• Access to the euspen conference App which allows for easy networking with fellow delegates
  • Access to the exhibitors drinks reception held on Tuesday 9th June 2020
  • €795 – euspen Members Early Bird
  • €860 – euspen Members Standard
  • €895 – Non Members Early Bird
  • €960 – Non Members Standard
  • €475 – Student Members Early Bird
  • €540 – Student Members Standard
  • €95 – Evening Networking Dinner
  • €50 – Printed Conference Proceedings
  • *€195 – Tutorial – Half Day

  • *€245 – Tutorial – Full Day

*Costs are for conference delegates

  • *Delegate Workshops – Free of Charge
  • €50 – Company Tour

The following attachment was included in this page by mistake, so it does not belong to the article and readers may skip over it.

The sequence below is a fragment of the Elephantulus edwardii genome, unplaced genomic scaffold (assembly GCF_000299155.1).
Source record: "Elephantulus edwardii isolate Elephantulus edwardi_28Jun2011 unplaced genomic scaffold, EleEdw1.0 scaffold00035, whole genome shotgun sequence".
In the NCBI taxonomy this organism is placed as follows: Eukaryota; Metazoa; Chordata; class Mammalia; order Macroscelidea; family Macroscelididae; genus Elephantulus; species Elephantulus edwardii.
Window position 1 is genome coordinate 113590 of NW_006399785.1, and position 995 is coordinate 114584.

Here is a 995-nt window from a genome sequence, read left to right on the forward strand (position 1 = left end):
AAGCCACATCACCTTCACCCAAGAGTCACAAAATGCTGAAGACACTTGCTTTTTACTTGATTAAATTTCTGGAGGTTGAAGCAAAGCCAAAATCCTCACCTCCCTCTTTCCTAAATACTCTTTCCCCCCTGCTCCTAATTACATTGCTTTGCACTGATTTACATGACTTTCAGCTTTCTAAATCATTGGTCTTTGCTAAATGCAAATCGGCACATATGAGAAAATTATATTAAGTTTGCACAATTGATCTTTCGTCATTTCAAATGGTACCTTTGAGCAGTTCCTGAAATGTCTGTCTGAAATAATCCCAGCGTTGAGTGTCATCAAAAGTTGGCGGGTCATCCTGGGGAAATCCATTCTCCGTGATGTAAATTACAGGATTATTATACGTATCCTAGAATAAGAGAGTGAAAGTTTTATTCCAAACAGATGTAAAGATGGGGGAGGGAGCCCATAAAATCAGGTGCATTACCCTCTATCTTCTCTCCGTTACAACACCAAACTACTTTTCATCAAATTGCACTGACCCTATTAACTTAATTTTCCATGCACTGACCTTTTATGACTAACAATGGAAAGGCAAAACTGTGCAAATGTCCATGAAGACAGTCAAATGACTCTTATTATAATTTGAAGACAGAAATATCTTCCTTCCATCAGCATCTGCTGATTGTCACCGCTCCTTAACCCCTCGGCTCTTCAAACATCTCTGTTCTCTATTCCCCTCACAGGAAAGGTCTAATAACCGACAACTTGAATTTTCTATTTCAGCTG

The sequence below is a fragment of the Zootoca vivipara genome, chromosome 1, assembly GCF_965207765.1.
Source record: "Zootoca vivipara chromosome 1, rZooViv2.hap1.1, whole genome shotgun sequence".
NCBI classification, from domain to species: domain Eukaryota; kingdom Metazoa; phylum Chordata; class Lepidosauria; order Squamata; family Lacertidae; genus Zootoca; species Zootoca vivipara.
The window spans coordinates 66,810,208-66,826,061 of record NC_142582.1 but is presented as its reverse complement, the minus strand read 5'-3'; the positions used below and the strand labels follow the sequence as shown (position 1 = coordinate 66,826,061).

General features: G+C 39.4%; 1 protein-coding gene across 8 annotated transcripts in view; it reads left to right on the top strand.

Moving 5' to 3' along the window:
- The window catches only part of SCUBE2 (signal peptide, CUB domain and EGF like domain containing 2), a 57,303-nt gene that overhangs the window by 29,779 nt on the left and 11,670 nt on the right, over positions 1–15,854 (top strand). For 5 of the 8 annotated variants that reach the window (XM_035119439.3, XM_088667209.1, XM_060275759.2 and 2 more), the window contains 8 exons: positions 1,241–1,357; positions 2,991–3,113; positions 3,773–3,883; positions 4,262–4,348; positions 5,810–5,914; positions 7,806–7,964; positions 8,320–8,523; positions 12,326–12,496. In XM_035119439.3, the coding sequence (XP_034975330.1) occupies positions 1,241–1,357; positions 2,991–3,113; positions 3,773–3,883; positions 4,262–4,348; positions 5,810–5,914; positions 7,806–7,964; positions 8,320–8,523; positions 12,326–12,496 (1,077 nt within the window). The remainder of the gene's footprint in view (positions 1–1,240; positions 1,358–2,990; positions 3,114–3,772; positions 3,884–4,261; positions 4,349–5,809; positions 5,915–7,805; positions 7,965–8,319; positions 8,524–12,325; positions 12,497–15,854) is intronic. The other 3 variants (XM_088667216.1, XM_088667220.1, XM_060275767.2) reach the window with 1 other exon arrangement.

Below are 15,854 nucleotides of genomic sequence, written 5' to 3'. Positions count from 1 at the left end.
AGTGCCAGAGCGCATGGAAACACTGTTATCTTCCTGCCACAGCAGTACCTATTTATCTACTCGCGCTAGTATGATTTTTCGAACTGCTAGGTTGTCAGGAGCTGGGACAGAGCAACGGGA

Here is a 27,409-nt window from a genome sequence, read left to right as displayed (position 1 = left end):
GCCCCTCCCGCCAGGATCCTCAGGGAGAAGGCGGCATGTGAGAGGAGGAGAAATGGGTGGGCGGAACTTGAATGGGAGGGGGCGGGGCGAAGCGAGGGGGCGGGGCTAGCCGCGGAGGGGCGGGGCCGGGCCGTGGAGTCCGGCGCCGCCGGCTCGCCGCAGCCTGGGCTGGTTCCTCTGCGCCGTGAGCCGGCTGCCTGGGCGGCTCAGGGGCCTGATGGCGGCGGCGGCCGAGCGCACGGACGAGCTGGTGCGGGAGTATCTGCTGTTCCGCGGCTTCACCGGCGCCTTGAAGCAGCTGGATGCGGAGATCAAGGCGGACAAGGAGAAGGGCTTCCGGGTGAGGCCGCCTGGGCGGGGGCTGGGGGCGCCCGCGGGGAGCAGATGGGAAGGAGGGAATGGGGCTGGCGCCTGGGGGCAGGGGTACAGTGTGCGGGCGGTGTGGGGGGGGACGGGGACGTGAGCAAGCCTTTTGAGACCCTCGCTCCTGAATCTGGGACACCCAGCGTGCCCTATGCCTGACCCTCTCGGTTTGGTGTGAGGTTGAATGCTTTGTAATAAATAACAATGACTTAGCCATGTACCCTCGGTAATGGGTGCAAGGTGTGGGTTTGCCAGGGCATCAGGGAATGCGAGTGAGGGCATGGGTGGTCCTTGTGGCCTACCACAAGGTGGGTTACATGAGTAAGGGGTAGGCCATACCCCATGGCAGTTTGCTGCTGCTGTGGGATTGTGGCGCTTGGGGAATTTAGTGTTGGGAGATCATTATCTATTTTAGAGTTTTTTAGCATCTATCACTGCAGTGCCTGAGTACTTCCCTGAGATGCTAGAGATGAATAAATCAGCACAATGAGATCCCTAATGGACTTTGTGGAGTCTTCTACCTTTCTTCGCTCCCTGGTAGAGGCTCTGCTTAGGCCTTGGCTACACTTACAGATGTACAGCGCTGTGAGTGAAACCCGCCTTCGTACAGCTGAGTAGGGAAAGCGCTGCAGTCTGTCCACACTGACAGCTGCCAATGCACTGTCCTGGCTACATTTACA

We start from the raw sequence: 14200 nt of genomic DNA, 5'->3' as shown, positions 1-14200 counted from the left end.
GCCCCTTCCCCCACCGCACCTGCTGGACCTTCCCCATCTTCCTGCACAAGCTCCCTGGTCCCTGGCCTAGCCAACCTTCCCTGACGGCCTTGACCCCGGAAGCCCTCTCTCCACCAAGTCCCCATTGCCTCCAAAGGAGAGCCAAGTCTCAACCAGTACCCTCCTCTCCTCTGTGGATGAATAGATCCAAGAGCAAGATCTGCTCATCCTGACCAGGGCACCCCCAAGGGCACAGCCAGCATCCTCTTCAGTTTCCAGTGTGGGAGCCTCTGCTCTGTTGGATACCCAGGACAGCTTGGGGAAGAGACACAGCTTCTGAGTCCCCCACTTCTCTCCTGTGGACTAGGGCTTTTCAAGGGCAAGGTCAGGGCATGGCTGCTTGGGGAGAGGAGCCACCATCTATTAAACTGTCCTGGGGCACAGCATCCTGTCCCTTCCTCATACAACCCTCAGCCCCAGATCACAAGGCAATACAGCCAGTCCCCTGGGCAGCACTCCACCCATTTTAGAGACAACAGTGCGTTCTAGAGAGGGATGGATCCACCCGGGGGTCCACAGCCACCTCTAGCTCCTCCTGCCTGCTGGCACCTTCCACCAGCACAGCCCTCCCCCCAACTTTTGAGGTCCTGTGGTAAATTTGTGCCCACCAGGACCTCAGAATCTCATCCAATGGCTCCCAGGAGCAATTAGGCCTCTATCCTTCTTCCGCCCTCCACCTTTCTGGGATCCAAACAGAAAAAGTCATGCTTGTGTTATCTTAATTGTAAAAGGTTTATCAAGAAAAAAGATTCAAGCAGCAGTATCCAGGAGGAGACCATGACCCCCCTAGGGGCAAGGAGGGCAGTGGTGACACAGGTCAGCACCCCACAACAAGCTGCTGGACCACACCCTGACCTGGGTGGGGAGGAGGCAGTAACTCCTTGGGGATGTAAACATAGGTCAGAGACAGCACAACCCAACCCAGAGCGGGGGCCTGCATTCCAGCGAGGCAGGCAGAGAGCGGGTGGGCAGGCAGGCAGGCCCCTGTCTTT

Our Early Bird fees are valid until 5th April 2020

The Precision Engineering community is quite small and the euspen annual event is a great way to make and maintain contact with world-leading experts in the field, many of whom offer highly relevant tutorial sessions at the conferences. We at Cranfield Precision specialise in the design and manufacture of high precision machine systems, it would be unthinkable for us not to take advantage of the technical program, networking and educational opportunities on offer at euspen conferences. Since around 2011, we have been exhibitors at the annual conference exhibition, we have found this to be an excellent way of making contact with new and existing customers. We can trace the initial contact made with many of our current and past customers back to the euspen conference and exhibition, so the cost of attending and exhibiting has paid for itself many times over.